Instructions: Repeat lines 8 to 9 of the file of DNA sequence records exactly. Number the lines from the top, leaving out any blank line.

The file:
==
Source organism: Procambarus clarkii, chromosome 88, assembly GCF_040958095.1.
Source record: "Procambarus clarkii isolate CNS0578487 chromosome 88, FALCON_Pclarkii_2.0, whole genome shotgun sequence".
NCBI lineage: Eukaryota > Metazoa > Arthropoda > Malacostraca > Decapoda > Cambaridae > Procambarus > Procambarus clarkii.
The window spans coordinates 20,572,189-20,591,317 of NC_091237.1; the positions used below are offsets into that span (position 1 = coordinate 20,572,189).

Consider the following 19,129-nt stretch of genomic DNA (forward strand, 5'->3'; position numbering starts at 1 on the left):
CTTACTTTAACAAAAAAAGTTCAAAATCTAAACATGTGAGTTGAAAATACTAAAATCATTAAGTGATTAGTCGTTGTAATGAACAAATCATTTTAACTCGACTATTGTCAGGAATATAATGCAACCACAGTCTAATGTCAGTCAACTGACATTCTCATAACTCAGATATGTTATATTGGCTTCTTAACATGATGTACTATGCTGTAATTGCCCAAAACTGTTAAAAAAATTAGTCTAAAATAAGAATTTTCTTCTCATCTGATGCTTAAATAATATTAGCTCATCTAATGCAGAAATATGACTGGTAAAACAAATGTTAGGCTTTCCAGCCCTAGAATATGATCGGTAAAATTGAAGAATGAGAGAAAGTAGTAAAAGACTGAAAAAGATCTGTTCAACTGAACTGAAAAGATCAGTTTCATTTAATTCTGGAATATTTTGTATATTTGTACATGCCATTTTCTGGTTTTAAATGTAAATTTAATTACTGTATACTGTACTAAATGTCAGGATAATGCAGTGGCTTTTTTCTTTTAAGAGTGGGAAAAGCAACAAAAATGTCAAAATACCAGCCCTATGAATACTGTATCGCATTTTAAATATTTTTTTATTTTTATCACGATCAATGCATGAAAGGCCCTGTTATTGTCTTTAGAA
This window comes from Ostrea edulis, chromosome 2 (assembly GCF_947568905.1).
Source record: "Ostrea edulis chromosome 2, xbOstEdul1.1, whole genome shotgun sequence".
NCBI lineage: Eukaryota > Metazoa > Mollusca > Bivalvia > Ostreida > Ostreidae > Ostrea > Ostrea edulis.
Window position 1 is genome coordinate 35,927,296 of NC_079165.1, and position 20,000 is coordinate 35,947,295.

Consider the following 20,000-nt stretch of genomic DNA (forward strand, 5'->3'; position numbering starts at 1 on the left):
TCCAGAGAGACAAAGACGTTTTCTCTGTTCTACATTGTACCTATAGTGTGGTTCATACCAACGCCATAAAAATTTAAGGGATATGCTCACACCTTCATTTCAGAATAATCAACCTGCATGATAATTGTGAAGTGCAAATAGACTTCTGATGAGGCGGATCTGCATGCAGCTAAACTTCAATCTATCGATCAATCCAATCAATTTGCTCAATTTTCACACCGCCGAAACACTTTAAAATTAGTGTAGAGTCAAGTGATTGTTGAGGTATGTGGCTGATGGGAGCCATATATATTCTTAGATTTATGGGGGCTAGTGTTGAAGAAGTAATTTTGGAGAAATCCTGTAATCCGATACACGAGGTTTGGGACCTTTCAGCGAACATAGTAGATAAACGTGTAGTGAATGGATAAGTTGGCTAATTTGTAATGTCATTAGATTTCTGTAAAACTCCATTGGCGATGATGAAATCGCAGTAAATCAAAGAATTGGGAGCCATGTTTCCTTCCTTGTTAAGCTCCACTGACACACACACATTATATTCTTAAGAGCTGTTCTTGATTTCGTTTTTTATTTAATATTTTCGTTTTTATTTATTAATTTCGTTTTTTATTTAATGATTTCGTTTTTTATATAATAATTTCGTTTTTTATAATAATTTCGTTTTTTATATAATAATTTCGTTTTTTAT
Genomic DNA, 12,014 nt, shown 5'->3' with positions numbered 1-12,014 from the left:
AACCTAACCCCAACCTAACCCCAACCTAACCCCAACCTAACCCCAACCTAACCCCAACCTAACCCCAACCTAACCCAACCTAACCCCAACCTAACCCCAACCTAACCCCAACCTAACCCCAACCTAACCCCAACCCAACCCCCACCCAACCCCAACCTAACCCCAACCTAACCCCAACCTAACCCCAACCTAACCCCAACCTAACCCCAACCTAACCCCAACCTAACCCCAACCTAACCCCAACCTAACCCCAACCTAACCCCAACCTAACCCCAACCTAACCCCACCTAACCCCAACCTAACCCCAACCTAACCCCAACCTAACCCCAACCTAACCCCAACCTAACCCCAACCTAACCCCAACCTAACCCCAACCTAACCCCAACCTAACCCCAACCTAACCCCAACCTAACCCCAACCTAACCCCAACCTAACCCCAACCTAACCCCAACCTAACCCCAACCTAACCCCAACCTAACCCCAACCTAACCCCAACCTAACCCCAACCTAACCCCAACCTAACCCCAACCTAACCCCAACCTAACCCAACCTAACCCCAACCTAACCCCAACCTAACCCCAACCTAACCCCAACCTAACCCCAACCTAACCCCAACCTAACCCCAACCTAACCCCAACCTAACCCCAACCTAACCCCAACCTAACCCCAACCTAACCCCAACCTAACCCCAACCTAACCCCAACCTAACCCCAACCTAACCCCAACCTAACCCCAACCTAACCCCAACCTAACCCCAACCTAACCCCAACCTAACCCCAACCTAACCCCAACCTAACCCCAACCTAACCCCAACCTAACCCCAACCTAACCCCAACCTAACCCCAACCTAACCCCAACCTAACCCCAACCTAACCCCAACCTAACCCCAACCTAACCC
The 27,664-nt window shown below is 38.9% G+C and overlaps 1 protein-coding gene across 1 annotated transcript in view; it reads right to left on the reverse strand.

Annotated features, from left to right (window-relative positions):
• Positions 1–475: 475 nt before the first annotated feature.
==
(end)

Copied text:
Source record: "Ostrea edulis chromosome 2, xbOstEdul1.1, whole genome shotgun sequence".
NCBI lineage: Eukaryota > Metazoa > Mollusca > Bivalvia > Ostreida > Ostreidae > Ostrea > Ostrea edulis.